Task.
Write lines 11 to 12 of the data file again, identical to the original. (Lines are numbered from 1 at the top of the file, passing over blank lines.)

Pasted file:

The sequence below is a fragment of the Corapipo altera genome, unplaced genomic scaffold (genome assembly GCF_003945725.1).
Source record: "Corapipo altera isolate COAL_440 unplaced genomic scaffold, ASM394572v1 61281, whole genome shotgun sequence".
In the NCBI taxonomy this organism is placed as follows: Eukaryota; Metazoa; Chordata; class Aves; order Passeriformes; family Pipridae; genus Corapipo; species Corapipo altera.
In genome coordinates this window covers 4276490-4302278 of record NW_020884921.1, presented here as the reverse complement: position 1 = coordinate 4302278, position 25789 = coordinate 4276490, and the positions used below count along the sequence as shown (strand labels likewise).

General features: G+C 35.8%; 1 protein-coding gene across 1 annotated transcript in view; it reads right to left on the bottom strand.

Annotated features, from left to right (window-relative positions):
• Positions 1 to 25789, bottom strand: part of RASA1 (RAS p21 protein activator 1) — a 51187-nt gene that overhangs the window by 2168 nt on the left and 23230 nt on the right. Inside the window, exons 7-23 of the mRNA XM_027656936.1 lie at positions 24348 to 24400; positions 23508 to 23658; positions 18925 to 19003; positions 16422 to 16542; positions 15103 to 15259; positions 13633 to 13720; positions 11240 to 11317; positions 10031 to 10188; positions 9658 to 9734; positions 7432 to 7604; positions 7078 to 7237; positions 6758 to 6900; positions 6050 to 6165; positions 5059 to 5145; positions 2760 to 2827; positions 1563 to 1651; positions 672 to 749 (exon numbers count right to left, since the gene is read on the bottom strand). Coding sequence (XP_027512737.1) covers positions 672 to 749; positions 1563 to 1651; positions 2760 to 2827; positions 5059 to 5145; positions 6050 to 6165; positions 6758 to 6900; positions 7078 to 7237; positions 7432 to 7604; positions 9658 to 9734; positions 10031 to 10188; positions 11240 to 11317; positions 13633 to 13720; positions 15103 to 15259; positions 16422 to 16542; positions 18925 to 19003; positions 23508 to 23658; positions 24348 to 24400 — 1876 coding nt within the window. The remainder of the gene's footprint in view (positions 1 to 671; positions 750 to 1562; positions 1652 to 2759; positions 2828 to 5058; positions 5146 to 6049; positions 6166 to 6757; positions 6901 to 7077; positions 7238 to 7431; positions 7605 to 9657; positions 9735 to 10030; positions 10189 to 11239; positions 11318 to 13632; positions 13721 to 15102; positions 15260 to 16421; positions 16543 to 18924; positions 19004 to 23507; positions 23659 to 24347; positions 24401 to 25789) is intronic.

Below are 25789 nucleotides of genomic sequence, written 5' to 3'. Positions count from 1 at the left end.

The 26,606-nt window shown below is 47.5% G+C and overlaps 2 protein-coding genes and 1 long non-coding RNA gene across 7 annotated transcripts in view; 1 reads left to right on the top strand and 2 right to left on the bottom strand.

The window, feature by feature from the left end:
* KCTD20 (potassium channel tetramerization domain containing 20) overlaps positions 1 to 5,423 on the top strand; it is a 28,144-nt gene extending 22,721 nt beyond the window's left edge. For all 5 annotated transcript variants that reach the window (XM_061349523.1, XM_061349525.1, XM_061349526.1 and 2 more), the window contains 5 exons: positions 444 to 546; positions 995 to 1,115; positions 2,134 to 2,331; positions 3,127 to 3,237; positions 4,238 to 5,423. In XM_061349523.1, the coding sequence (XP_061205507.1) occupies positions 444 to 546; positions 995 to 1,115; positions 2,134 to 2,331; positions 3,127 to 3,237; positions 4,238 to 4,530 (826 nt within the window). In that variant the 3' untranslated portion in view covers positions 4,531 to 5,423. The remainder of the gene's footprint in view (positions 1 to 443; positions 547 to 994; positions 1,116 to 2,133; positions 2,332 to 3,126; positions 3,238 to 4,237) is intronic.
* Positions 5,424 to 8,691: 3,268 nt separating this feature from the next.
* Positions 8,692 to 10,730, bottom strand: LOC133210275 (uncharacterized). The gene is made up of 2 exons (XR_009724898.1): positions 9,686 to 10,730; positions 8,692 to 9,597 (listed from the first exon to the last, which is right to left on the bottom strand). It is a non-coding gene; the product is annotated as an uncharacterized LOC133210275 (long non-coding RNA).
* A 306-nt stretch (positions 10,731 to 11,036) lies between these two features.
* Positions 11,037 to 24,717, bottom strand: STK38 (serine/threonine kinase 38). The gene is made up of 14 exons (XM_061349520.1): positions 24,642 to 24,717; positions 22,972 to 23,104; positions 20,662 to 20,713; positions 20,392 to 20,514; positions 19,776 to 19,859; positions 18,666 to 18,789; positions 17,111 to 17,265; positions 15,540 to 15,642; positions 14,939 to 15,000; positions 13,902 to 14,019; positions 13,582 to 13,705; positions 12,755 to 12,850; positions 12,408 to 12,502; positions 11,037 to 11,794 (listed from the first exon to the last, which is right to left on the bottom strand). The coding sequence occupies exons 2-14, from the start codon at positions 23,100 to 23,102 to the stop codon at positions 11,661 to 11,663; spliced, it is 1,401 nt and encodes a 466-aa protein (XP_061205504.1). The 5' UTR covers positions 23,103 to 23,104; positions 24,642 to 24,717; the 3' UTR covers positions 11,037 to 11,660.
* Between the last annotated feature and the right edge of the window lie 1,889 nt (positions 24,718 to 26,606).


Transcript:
* KCTD20 (potassium channel tetramerization domain containing 20) overlaps positions 1 to 5,423 on the top strand; it is a 28,144-nt gene extending 22,721 nt beyond the window's left edge. For all 5 annotated transcript variants that reach the window (XM_061349523.1, XM_061349525.1, XM_061349526.1 and 2 more), the window contains 5 exons: positions 444 to 546; positions 995 to 1,115; positions 2,134 to 2,331; positions 3,127 to 3,237; positions 4,238 to 5,423. In XM_061349523.1, the coding sequence (XP_061205507.1) occupies positions 444 to 546; positions 995 to 1,115; positions 2,134 to 2,331; positions 3,127 to 3,237; positions 4,238 to 4,530 (826 nt within the window). In that variant the 3' untranslated portion in view covers positions 4,531 to 5,423. The remainder of the gene's footprint in view (positions 1 to 443; positions 547 to 994; positions 1,116 to 2,133; positions 2,332 to 3,126; positions 3,238 to 4,237) is intronic.
* Positions 5,424 to 8,691: 3,268 nt separating this feature from the next.